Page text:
“Pennsylvania will one day be proud of you!”
Though the Trix Sisters’ fame isn’t well-known today, the above prediction was undoubtedly correct. The two-woman act of Helen and Josephine Yeiser, both hailing from Newmanstown in Lebanon County, boasted a winning combination of wit and musicianship that made them international stars a century ago. They performed in metropolitan Europe, toured North America, and even appeared before the King and Queen of the United Kingdom.
Stardom aside, the Trix Sisters’ story is about family, whether it be returning to old roots or planting new ones, and it begins with the Yeiser family itself.
The Yeiser Family
Helen and Josephine Yeiser were two of the seven daughters of John Henry and Kathryn Yeiser. The family was a musical one; John Henry himself was a skilled violinist and had performed in minstrel shows earlier in his life while Kathryn sung with a graceful soprano voice.
The history of the sisters and their careers has been researched by the late Carroll Lape, who authored a booklet on them for the Tulpehocken Settlement Historical Society in 1992. Lape was in fact a distant relation of the family.
Helen, born on August 21, 1883, was the first to get noticed. While visiting friends in New York, she was encouraged to sing and performed in a Masonic concert. A man in the audience took notice and connected her with the Edison Phonograph Company with the suggestion that she try her hand (or voice) at making records.
Helen’s first recordings – made on wax cylinders – were released in 1906 and included “Is Your Mother In, Molly Malone?” and “The Next Horse I Ride On.”
Tony Pastor, music hall owner in London, was a fan of Helen’s singing and, according to her, made the aforementioned prediction that “Pennsylvania will one day be proud of you!” Pastor and other industry professionals put her in contact with many American and British entertainment stars of the day. According to the Reading Eagle, Helen also performed with Harry Houdini.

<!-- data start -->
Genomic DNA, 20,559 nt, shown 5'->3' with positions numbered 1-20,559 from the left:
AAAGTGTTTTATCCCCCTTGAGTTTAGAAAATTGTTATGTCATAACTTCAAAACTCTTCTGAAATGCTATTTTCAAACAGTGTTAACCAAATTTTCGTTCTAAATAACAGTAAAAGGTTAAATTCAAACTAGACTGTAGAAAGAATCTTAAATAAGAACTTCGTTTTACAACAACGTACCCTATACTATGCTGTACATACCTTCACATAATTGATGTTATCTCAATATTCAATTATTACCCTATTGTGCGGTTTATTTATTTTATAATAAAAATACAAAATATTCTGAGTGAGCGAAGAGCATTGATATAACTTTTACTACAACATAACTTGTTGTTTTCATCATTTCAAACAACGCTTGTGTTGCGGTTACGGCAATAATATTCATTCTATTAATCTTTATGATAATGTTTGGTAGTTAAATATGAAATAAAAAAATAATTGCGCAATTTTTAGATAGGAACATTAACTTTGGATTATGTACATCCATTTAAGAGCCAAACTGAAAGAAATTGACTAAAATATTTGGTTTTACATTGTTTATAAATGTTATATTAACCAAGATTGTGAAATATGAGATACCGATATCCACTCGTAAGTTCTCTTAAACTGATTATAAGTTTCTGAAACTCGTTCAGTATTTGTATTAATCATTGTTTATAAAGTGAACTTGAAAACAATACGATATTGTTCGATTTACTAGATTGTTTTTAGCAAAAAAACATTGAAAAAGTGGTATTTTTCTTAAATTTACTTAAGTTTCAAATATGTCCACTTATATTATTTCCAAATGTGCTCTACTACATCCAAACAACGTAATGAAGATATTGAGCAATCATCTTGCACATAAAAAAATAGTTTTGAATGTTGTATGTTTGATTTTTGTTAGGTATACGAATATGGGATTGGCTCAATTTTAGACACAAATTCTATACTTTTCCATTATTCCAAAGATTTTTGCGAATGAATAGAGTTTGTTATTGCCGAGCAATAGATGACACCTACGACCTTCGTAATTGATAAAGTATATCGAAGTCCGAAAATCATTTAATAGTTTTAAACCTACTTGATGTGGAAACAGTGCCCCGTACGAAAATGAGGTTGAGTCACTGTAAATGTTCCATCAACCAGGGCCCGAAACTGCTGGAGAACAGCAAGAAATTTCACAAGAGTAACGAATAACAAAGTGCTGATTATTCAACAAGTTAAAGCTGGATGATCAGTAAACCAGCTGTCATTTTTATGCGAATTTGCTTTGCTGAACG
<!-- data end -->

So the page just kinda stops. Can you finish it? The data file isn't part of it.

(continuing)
In addition to recording for the Edison Phonograph Company, she also recorded for Victor Records and made one Indestructible plastic record, “Rum-Tiddley-Um-Tum-Tay.”
Through her growing network of music connections, Helen began performing overseas at the London Coliseum. Her time across the pond lasted for three years before she came back to America to tour, performing around the country.
While on a visit back to the Newmanstown family farm, she watched an informal family performance of her younger sister, Josephine, born October 14, 1898. Helen was struck by her sister’s talent and pleaded with her parents to let her take Josephine as a performing partner in New York City. Reluctant at first, their parents eventually agreed.
Josephine was a bright girl and was 14 years younger than Helen. She was one of only four students in her local high school graduating class. Under her older sister’s guidance, she developed her performance and stage skills in New York. At the dawn of the Roaring Twenties, the sisters took an opportunity to head back to the United Kingdom and began staging a revue, “The League of Notions,” in 1921.
A typical Trix Sisters show would consist of singing, banter, piano-playing, as well as other instruments, and dancing; Helen often composed her own songs. A revue, which had its heyday in the early 20th century, was a type of performance that featured similar content shared by several different acts. “The League of Notions” (a spoof of the international organization formed in 1920) featured 14 songs.